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Greenwald: Guardian engaged in ‘journalistic fraud’ in Assange interview rewrite


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RT reports:

Journalist Glenn Greenwald has accused his former employer, The Guardian, of falsifying the words of WikiLeaks founder Julian Assange in a report about the interview he gave to La Repubblica.

Assange spoke to the Italian newspaper’s correspondent Stefania Maurizi last week when she visited him in the Ecuadorian Embassy in London. The interview was in English and a transcript of it is available on La Repubblica’s website.

The Guardian’s report on the interview was published Saturday and contains two false statements about what Assange told the Italian newspaper, Greenwald says in a damning piece on The Intercept.

The headline said Assange “gives guarded praise” to Donald Trump, while inside the article itself The Guardian cited the WikiLeaks founder as claiming that “there was no need for WikiLeaks to undertake a whistleblowing role in Russia because of the open and competitive debate.”

Neither statement accurately represented what Assange actually said in the interview, Greenwald says. His comment on Trump said that the US president-elect was no “DC insider” and was bringing in a “new patronage structure” that would weaken the one already in place in Washington.

The article also claimed that Assange “has long had a close relationship with the Putin regime.” The Guardian later edited the story to delete this sentence, as well as the claim about “no need” for WikiLeaks to operate in Russia.

In the original interview, Assange stated that, in Russia, WikiLeaks would have to compete with opposition blogs and media, which have the advantage of being published in the native Russian language, and would be viewed as foreign, it being a Western project. He added that WikiLeaks, despite its focus on the Western world, has nevertheless published 800,000 documents referencing Russia or President Vladimir Putin.

Meanwhile, the journalist who interviewed Assange for La Repubblica, Stefania Maurizi, has tweeted that she was “completely furious about how my interview with Julian #Assange has been distorted and [in]strumentalised.”


  1. Don’t like the Guardian? Don’t read it–problem solved! Oh–and btw I don’t buy the idea that the Guardian needs to be watched, monitored, etc. It’s nothing special, there are many similar news websites–Independent, NY Times, WaPo, Financial Times, Wall St Journal, LA Times, etc. I know this blog is primarily a place of disenfranchised Guardian readers who’ve been moderated, etc. Get over it! The love affair with your former fav news rag is OVER BABY !!! The sooner you face this bitter truth, the sooner you can move on with your life and other things 🙂

    • Alessandro says

      For some people fighting disinformation is worth sacrificing some time and energy, and I agree with them.

    • Ziga Zaga says

      That’s a dangerously naive and simplistic statement. Eternal vigilance is the price of freedom and there is every reason to be gravely concerned about the corruption of the so-called “liberal” press.

      • pavlovscat7 says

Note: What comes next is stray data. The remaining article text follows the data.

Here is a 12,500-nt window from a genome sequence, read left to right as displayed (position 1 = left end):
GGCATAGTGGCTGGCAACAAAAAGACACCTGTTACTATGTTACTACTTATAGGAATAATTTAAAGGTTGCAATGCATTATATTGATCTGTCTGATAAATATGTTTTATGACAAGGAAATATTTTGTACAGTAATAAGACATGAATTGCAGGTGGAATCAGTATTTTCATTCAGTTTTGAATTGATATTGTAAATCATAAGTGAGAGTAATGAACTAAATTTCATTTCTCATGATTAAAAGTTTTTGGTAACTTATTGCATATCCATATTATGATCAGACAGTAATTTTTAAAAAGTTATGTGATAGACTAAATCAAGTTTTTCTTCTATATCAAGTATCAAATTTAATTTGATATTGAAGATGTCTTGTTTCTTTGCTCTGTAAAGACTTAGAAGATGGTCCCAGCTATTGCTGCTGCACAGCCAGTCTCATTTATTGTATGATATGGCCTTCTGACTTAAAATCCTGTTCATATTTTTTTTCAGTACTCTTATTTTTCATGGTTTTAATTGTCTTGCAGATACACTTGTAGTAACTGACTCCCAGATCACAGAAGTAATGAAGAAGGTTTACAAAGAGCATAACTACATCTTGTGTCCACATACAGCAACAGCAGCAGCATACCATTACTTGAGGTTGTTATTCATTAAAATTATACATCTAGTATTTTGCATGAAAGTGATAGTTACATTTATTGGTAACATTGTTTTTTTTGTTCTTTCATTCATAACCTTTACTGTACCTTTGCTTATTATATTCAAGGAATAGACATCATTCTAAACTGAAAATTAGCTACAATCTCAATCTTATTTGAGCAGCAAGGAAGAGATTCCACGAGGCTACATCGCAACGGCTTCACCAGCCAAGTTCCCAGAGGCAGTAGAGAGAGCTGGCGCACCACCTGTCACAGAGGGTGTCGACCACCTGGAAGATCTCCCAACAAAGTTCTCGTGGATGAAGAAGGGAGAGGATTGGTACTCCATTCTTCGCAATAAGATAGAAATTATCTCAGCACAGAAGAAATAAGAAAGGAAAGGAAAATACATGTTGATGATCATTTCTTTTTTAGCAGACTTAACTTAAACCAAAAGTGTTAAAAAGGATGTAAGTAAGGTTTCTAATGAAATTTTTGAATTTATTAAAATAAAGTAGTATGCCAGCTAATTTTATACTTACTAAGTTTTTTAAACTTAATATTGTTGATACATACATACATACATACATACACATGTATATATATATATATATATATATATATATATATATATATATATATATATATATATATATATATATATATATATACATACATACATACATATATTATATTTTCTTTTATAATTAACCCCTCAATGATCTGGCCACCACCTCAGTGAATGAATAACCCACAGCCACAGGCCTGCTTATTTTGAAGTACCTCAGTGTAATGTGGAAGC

Zigga Zagga..the fourth estate is an urger…its a religion and a career choice. left/right, over under sideways down plead for polemic…all contingencies are catered for.
        be lucky… I was sacked from the Guardian and I’ll no doubt get the sack from here soon enough.

    • “Don’t like the Guardian? Don’t read it–problem solved!”

      Don’t like the OffGuardian? Don’t read it-problem solved… you fucking idiot.

    • Brad Benson says

      To say that the Guardian doesn’t need to be watched is ignorant–especially when one considers that you cite the NY Times, WAPO, Financial Times, etc. as viable examples of other newsworthy sites.

    • Human Rights exist to enable the public some solid news without interjection from propagandists or commercial interest. The whole issue is not a personal bitch about monitoring (in fact if people have been, its a feather in their cap). Its sadness & frustration at the increasing duplicity of The Guardian & worthlessness as an intelligent source of reliable information about the world events. Get over it !!!

  2. michaelk says

    These days I don’t have many illusions left. I don’t expect the Guardian to be a radical voice, or ‘leftwing’, or even liberal anymore. I don’t expect the Guardian to even reflect the opinions of their readers, who seem increasingly ‘restless’ as the Guardian lurches even further to the right politically. It’s the almost total lack of oppositional voices or dissent within the Guardian that annoys and disturbs me. The liberals and the mainstream left have become ‘totalitarian’ in the sense that they have a ‘total’ worldview that doesn’t allow for any real debate or oppostion, for example; in relation to the war in Syria, relations to Russia, the significance of Trump, the witch-hunt against Assange. I could go on, and on, and on, but the drift is undeniable. The lack of debate, the slide towards openly totalitarian views and attitudes, like a mere accusation is proof of guilt and the presumption of innocence no longer means very much, and execution with trial is okay, habeus corpus can be brushed aside…